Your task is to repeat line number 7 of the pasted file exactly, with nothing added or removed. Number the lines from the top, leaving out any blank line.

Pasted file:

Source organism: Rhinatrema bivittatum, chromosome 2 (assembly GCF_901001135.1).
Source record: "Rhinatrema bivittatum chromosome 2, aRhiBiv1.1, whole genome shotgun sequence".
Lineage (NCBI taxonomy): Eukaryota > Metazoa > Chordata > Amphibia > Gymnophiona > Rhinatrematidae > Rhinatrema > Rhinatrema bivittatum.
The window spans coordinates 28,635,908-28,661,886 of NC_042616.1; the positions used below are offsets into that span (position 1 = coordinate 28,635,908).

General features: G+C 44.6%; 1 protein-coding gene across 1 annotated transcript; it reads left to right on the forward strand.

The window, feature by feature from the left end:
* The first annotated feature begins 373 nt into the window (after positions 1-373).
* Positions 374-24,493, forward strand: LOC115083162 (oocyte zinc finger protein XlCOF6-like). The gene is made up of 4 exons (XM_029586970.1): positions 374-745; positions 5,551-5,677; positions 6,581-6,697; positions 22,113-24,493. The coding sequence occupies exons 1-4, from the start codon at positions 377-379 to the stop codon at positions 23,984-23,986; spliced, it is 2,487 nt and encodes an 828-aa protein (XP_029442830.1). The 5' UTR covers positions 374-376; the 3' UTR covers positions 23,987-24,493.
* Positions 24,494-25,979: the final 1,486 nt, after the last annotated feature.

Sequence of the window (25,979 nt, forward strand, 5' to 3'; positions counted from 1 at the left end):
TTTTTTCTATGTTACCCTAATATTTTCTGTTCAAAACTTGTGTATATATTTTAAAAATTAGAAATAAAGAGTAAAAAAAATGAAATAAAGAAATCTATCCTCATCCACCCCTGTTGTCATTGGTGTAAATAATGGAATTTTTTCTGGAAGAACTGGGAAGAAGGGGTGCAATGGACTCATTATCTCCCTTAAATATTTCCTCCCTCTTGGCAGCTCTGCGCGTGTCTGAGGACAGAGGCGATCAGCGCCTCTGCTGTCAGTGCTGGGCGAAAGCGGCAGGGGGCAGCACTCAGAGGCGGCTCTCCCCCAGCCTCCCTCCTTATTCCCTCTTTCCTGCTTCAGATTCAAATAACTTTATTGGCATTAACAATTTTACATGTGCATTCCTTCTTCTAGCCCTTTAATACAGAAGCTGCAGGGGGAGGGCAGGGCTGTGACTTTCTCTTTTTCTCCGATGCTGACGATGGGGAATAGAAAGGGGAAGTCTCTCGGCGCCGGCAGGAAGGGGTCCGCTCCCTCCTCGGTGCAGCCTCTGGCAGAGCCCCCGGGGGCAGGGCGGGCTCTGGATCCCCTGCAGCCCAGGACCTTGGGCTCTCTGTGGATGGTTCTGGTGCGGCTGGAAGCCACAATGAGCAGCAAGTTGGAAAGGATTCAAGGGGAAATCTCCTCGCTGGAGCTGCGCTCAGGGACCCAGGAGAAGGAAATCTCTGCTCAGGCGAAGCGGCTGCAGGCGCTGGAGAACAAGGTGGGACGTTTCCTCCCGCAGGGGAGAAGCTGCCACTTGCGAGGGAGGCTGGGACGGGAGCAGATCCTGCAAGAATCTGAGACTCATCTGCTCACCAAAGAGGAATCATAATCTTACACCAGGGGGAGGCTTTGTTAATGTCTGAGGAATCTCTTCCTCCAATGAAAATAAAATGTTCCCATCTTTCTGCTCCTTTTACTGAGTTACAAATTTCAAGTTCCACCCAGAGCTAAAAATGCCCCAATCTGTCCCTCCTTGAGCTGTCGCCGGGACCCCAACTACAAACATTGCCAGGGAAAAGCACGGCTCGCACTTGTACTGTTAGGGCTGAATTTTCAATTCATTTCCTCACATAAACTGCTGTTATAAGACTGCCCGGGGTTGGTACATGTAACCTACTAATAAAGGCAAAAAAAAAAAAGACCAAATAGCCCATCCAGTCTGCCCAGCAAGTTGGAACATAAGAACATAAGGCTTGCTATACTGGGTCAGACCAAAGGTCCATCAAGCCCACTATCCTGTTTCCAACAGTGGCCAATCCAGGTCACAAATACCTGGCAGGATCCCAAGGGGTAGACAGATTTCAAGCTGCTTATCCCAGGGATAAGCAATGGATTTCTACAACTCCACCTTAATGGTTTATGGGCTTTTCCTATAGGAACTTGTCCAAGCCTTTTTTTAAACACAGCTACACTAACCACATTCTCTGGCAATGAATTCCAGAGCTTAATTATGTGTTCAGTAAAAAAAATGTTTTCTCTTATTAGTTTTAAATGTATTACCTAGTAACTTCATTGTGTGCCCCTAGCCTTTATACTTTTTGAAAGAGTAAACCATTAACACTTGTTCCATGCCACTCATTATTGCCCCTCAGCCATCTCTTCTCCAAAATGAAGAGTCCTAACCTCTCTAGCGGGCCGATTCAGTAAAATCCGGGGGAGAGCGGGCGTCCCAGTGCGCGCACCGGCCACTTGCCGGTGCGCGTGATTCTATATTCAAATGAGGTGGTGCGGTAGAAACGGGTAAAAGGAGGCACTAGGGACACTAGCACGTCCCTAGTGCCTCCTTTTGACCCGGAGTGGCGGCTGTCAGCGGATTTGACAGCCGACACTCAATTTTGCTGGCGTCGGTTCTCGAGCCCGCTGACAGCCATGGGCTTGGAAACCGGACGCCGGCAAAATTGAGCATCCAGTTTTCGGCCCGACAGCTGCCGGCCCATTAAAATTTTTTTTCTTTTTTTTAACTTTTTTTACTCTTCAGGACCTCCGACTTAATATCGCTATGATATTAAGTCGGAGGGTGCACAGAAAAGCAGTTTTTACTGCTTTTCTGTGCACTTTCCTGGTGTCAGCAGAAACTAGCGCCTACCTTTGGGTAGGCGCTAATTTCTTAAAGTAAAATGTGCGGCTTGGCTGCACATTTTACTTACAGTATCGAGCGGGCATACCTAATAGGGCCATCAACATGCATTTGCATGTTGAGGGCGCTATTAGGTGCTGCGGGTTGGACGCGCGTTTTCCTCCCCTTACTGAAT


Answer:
* The first annotated feature begins 373 nt into the window (after positions 1-373).